The work of Igor Ponosov, editor of the website Partizaning and author of different publications and projects on urban art, is characterised by empathetic interventions in public space. With his artistic appropriation of banners within the framework of Cutting the Walls he addresses stigmatisation and urban poverty in Moscow. Tarpaulin printed with depictions of facades that hide the construction work taking place in the background shape the character of this city in flux. Cutting the Walls takes on and re-interprets the concealing function of these tarpaulin banners. As part of the muscovite redevelopment programme My Street large scale demolition is taking place in Moscow since 2015, which entails the destruction of numerous makeshift accommodation of homeless people, who increasingly populate the streets of the Russian capital as a consequence. These victims of a social and economic system, who previously remained invisible to a large part of the population, are a clear marked that the modernisation in question benefits only a privileged layer of the population, while the same constructional measures spell displacement and segregation for a large part of society. From the fake facades printed onto tarpaulin banners Igor Posonov tailors and erects a tent for homeless people. It’s an attempt to recycle the banner as a form of urban camouflage and mobile shelter for the city’s invisible inhabitants and, simultaneously, to make abundantly clear the interrelation between the necessity for such precarious, mobile shelters in the city space and the city’s redevelopment and modernisation.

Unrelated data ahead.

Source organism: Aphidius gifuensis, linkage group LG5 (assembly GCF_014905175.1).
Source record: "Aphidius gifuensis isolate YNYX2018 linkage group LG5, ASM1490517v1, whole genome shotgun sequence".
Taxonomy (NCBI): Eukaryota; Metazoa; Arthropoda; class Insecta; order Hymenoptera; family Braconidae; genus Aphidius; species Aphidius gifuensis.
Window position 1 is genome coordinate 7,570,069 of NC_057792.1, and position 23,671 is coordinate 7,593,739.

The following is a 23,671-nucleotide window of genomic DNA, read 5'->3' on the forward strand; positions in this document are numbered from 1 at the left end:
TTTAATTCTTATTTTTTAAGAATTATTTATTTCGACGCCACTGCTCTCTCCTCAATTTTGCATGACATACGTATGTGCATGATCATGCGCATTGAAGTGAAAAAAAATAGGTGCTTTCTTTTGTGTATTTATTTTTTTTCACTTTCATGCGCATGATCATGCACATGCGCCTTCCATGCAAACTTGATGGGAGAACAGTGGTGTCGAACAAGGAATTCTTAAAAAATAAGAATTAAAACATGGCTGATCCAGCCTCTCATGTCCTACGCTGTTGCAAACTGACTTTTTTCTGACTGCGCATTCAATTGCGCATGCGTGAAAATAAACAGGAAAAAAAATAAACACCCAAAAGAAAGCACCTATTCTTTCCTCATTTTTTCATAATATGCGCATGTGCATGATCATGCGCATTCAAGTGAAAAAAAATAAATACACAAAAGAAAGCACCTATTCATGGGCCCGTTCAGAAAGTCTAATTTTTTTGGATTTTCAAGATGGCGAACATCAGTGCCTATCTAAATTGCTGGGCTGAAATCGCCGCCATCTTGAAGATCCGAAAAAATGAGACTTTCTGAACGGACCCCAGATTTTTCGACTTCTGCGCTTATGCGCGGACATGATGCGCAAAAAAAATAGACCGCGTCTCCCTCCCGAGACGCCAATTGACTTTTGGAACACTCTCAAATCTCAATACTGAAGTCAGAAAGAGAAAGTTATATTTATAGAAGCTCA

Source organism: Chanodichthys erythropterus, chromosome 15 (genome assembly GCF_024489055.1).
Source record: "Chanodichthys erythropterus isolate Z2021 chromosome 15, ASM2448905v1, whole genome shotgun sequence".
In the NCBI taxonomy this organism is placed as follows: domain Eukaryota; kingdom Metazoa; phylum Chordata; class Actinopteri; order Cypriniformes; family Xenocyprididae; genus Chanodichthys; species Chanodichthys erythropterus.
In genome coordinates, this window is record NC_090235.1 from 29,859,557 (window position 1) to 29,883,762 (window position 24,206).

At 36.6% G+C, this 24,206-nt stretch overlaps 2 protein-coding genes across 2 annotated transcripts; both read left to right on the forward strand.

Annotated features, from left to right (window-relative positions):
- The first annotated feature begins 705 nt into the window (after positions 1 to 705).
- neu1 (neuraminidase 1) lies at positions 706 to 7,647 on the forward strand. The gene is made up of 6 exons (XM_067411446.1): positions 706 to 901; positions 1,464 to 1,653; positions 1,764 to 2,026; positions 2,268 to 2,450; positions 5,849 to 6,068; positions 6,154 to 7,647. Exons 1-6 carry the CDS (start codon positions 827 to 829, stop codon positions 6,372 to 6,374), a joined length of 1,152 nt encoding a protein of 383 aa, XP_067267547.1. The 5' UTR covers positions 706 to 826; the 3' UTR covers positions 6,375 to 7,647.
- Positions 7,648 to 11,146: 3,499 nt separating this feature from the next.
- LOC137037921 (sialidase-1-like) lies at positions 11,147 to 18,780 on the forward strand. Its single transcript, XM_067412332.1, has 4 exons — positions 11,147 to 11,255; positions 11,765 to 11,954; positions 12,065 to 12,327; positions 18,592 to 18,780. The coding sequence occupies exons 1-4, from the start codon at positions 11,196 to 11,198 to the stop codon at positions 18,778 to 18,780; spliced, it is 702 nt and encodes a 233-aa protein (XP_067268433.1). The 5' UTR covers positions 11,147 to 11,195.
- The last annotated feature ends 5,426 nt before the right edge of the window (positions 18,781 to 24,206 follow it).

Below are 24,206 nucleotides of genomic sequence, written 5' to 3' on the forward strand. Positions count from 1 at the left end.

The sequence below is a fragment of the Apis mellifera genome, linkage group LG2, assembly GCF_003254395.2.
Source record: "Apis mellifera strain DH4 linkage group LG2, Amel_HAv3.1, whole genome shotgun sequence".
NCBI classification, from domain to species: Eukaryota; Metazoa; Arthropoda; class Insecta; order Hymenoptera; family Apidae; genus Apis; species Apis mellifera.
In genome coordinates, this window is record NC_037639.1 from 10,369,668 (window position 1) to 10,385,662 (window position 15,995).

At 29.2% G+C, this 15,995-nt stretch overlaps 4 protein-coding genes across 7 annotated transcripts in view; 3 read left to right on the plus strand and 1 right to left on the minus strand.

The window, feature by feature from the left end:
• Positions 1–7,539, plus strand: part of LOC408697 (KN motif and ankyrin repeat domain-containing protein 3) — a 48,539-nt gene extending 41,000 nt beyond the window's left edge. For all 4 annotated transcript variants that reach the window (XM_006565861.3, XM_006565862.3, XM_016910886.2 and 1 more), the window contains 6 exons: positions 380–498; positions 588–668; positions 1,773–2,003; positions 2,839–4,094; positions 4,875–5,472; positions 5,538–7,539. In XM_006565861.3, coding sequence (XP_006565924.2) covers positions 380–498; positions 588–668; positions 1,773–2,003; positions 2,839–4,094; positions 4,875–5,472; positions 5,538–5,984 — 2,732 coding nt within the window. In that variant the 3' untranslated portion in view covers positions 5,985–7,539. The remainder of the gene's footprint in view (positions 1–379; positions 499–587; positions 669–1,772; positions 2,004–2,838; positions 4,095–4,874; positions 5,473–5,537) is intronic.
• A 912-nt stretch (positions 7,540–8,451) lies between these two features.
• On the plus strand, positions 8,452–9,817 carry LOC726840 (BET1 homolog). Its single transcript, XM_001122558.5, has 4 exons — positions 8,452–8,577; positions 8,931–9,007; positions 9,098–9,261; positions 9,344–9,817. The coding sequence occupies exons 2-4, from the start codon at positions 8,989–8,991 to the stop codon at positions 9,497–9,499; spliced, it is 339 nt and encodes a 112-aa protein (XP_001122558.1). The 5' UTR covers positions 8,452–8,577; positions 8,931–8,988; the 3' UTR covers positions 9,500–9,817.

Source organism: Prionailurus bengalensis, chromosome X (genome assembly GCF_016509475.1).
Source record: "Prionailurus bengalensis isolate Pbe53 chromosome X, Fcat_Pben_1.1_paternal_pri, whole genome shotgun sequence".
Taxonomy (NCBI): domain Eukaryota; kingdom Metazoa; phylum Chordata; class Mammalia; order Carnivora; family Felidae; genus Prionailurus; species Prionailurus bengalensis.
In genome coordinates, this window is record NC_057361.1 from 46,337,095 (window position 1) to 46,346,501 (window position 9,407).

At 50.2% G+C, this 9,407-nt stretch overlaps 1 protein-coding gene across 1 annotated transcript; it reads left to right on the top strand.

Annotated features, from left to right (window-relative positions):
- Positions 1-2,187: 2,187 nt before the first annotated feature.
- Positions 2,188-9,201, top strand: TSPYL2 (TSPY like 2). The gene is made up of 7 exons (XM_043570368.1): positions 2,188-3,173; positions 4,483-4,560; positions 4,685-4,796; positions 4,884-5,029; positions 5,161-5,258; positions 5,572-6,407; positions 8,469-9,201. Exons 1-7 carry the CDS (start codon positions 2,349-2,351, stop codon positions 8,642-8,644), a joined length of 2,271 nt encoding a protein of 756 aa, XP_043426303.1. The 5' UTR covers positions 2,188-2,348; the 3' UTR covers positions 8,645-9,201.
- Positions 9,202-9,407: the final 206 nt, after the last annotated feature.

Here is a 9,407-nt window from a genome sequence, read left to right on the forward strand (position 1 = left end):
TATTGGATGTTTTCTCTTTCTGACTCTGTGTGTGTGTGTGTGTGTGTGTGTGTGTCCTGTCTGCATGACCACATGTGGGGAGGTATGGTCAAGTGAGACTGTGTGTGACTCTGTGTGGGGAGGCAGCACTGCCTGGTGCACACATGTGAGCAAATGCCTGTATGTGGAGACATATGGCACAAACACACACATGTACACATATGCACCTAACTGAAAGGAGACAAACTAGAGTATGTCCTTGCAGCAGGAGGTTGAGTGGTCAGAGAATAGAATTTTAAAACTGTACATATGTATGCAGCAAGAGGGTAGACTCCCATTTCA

—Annika Hirsekorn

170 х 150 х 150 cm. 
Appropriated banners, velcro, zippers. Thanks to Eugen Belov for the film and to Mila Tobolenko for the pictures.

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